Some people could not afford to start another shrimp pond and had to work as hired labor for others. Some had to mortgage their land use right certificates to borrow money from banks.

That year, when I visited some farmers during Tet, the Lunar New Year Festival, the most important event in our calendar, I felt the pain, too, seeing my people in their rundown houses with no decorations and offerings. The children wore old clothes, something unthinkable, because it was an occasion when everyone, especially children, put on new, beautiful clothes, even the least well to do among us.

For all this suffering, no official was held accountable for the false reassurances given to farmers, essentially cheating them of their livelihoods.

"How could those officials be so careless with their statements? And why didn't farmers check the water themselves before killing all the shrimps?" I asked my father.

He replied that farmers could only check some symptoms like the pH level of the water and could not tell if the water is polluted or not, especially when there was no abnormal smell or flavor.

"If they didn’t trust officials, who else could they trust?" he asked, and I had no answer.

Not again!

The suffering of farmers after they were misled by people they trusted came to mind again as the water crisis hit Hanoi last week.

Maybe I should not have been surprised. But I was.

Even in the capital city, residents worried about their stinking tap water had to contend with confusing information supplied by authorities.

Director Nguyen Huu Toi of the Vinaconex Water Supply Joint Stock Company (Viwasupco), despite knowing that the water source had been contaminated with dirty oil, said: "It is possible that the strange smell in the water is just chlorine." He explained that the company had doubled the amount of chlorine in the water (to deal with the contamination).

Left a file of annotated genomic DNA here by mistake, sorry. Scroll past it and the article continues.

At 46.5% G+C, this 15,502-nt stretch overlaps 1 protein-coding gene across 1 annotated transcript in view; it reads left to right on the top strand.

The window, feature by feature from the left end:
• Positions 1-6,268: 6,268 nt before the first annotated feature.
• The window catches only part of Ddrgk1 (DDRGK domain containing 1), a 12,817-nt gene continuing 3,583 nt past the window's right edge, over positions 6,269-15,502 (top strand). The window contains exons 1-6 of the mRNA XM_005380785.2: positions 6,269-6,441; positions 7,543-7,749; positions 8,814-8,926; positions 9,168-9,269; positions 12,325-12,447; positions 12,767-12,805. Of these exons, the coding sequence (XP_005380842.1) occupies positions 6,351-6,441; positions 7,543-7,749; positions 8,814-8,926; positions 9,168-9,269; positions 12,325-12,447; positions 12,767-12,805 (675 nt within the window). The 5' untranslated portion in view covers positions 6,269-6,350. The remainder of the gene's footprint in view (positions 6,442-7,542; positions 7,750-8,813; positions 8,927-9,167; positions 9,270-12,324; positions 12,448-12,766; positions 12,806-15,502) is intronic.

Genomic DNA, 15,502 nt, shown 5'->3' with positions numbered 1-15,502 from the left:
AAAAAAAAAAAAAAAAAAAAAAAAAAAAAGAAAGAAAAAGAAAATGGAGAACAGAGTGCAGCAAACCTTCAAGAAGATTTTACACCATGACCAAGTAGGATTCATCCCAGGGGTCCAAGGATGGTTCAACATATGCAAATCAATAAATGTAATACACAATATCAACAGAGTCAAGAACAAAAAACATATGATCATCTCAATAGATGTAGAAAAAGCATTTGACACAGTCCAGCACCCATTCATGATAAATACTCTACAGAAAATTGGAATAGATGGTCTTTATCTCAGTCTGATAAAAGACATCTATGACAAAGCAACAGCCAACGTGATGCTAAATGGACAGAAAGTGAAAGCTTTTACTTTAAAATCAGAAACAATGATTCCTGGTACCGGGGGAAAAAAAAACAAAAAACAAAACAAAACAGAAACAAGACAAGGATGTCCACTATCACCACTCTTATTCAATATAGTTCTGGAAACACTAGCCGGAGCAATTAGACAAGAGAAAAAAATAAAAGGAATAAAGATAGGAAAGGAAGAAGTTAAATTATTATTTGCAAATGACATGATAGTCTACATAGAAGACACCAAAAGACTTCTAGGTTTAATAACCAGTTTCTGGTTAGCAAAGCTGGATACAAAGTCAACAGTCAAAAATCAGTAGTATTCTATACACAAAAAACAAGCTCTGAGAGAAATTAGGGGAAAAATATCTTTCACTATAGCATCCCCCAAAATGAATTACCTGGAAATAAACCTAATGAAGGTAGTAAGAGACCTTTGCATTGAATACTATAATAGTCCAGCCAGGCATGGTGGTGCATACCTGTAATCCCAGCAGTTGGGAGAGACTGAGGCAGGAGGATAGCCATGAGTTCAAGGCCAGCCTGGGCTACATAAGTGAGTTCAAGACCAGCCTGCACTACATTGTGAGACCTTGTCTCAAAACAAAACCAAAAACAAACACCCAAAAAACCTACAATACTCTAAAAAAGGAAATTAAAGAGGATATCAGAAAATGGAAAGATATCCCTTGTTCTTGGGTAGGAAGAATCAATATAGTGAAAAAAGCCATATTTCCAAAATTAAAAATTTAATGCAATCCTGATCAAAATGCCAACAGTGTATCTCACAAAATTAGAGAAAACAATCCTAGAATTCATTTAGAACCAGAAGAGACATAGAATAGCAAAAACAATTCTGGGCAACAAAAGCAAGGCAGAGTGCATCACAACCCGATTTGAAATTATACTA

He also said: "To be fair, the smell would depend on the feelings of each person."

He also freaked people out, saying: "I'm not sure about the technique to handle this contaminated water, because this is the first time it has ever happened.

"Deep down I wanted to cut the water supply because I thought it could be affected, and in fact, cutting water would be a safe move for me," he said, seemingly telling the truth.

The Vietnam Environment Administration under the Ministry of Natural Resources and Environment had said Monday that a truck with a loading capacity of 2.5 tons was seen dumping used oil into a mountain creek in Phu Minh Commune, Ky Son District of Hoa Binh Province, a northwestern neighbor of Hanoi, on Tuesday last week.

The creek is on an upstream section of the Da River, the biggest branch of the Red River, which supplies water to Viwasupco's water tanks.